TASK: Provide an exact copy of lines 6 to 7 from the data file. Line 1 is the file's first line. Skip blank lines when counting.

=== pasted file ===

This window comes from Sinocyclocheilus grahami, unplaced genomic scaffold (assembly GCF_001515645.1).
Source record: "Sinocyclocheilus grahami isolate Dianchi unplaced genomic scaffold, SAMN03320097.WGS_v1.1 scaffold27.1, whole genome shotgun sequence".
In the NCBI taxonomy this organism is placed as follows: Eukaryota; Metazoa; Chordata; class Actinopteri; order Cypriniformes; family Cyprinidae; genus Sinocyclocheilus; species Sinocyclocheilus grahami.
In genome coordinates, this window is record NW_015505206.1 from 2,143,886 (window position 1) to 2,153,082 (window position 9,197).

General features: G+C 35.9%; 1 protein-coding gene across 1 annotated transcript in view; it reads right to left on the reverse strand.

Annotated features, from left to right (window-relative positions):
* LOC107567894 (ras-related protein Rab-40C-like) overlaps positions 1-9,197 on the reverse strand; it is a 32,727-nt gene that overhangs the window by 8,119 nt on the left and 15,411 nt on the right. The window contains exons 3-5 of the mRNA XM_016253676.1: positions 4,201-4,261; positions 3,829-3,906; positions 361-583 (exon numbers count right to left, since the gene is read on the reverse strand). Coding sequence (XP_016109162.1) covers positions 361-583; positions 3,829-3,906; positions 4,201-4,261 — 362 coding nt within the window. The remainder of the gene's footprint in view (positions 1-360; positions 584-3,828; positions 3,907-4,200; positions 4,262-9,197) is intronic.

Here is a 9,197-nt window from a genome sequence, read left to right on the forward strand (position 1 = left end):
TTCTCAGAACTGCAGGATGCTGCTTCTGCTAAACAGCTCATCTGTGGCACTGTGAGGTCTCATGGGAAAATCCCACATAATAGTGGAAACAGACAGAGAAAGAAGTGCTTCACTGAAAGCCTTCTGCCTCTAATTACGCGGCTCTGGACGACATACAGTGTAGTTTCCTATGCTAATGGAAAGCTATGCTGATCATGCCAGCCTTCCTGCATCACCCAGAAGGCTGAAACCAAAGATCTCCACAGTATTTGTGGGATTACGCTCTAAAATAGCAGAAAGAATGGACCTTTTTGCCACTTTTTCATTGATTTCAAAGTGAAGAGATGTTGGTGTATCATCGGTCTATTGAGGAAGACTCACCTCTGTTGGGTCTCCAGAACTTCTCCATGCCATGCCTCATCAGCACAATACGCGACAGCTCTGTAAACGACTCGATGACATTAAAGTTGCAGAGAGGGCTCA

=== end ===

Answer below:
Annotated features, from left to right (window-relative positions):
* LOC107567894 (ras-related protein Rab-40C-like) overlaps positions 1-9,197 on the reverse strand; it is a 32,727-nt gene that overhangs the window by 8,119 nt on the left and 15,411 nt on the right. The window contains exons 3-5 of the mRNA XM_016253676.1: positions 4,201-4,261; positions 3,829-3,906; positions 361-583 (exon numbers count right to left, since the gene is read on the reverse strand). Coding sequence (XP_016109162.1) covers positions 361-583; positions 3,829-3,906; positions 4,201-4,261 — 362 coding nt within the window. The remainder of the gene's footprint in view (positions 1-360; positions 584-3,828; positions 3,907-4,200; positions 4,262-9,197) is intronic.